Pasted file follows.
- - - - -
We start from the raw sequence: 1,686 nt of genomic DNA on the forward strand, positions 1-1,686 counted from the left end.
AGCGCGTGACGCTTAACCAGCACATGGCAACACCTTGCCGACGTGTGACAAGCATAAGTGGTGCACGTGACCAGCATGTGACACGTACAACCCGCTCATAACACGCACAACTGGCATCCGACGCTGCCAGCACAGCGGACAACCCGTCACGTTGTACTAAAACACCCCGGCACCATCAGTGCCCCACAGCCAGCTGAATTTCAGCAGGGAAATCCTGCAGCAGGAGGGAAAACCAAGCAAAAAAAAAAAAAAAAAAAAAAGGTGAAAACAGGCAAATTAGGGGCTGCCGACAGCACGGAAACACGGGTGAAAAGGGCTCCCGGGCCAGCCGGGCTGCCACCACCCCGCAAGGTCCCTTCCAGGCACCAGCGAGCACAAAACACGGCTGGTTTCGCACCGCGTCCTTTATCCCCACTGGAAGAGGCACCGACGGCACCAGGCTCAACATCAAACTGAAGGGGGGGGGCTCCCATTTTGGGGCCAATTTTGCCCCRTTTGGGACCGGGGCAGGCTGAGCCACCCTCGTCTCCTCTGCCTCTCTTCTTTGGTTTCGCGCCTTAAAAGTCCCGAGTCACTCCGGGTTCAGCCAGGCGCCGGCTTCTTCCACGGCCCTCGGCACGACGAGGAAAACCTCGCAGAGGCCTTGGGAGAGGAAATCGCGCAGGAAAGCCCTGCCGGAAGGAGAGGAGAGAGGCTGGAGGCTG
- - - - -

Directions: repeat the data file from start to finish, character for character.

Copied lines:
We start from the raw sequence: 1,686 nt of genomic DNA on the forward strand, positions 1-1,686 counted from the left end.
AGCGCGTGACGCTTAACCAGCACATGGCAACACCTTGCCGACGTGTGACAAGCATAAGTGGTGCACGTGACCAGCATGTGACACGTACAACCCGCTCATAACACGCACAACTGGCATCCGACGCTGCCAGCACAGCGGACAACCCGTCACGTTGTACTAAAACACCCCGGCACCATCAGTGCCCCACAGCCAGCTGAATTTCAGCAGGGAAATCCTGCAGCAGGAGGGAAAACCAAGCAAAAAAAAAAAAAAAAAAAAAAGGTGAAAACAGGCAAATTAGGGGCTGCCGACAGCACGGAAACACGGGTGAAAAGGGCTCCCGGGCCAGCCGGGCTGCCACCACCCCGCAAGGTCCCTTCCAGGCACCAGCGAGCACAAAACACGGCTGGTTTCGCACCGCGTCCTTTATCCCCACTGGAAGAGGCACCGACGGCACCAGGCTCAACATCAAACTGAAGGGGGGGGGCTCCCATTTTGGGGCCAATTTTGCCCCRTTTGGGACCGGGGCAGGCTGAGCCACCCTCGTCTCCTCTGCCTCTCTTCTTTGGTTTCGCGCCTTAAAAGTCCCGAGTCACTCCGGGTTCAGCCAGGCGCCGGCTTCTTCCACGGCCCTCGGCACGACGAGGAAAACCTCGCAGAGGCCTTGGGAGAGGAAATCGCGCAGGAAAGCCCTGCCGGAAGGAGAGGAGAGAGGCTGGAGGCTG